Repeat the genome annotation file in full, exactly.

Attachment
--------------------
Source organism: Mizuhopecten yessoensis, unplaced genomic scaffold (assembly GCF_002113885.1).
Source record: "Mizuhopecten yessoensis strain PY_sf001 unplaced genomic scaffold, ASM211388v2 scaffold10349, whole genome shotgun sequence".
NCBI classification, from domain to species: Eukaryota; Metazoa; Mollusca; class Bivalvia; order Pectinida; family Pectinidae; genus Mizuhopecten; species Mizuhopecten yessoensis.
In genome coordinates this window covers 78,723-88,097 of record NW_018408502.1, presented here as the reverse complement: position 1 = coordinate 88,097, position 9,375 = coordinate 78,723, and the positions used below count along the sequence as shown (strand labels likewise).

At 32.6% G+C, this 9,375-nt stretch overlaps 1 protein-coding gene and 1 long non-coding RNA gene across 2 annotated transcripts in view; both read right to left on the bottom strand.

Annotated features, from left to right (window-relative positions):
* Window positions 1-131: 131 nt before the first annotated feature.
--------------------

Source organism: Mizuhopecten yessoensis, unplaced genomic scaffold (assembly GCF_002113885.1).
Source record: "Mizuhopecten yessoensis strain PY_sf001 unplaced genomic scaffold, ASM211388v2 scaffold10349, whole genome shotgun sequence".
NCBI classification, from domain to species: Eukaryota; Metazoa; Mollusca; class Bivalvia; order Pectinida; family Pectinidae; genus Mizuhopecten; species Mizuhopecten yessoensis.
In genome coordinates this window covers 78,723-88,097 of record NW_018408502.1, presented here as the reverse complement: position 1 = coordinate 88,097, position 9,375 = coordinate 78,723, and the positions used below count along the sequence as shown (strand labels likewise).

At 32.6% G+C, this 9,375-nt stretch overlaps 1 protein-coding gene and 1 long non-coding RNA gene across 2 annotated transcripts in view; both read right to left on the bottom strand.

Annotated features, from left to right (window-relative positions):
* Window positions 1-131: 131 nt before the first annotated feature.